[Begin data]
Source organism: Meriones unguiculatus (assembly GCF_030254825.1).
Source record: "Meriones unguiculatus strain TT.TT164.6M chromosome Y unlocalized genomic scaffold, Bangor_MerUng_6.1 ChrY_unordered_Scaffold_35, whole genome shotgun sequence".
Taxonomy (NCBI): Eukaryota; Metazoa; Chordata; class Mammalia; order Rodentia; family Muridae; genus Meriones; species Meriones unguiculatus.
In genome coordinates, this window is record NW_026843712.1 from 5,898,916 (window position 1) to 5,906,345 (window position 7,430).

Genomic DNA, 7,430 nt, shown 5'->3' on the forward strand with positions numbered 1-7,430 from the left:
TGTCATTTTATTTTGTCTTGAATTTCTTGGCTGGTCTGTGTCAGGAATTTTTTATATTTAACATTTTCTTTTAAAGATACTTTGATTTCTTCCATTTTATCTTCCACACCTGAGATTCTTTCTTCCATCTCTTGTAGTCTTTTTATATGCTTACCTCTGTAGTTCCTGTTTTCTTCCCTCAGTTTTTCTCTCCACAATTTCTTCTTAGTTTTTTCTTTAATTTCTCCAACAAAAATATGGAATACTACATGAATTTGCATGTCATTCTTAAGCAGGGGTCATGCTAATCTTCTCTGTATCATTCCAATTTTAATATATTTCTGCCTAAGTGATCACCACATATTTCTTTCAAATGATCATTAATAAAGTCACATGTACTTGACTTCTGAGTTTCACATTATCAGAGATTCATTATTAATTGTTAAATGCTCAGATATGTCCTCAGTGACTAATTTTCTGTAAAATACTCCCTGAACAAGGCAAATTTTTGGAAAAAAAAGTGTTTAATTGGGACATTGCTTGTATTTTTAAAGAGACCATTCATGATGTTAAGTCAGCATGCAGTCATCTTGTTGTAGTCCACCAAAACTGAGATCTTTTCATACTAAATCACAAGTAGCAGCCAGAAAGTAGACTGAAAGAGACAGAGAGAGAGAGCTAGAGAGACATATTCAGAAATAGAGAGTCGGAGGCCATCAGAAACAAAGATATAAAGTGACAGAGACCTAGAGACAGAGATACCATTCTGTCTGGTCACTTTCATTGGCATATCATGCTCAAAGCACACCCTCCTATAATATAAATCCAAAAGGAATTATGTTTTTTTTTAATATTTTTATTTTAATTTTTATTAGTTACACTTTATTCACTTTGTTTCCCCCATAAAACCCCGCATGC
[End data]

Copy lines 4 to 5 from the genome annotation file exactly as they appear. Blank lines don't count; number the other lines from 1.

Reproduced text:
In genome coordinates, this window is record NW_026843712.1 from 5,898,916 (window position 1) to 5,906,345 (window position 7,430).

Genomic DNA, 7,430 nt, shown 5'->3' on the forward strand with positions numbered 1-7,430 from the left: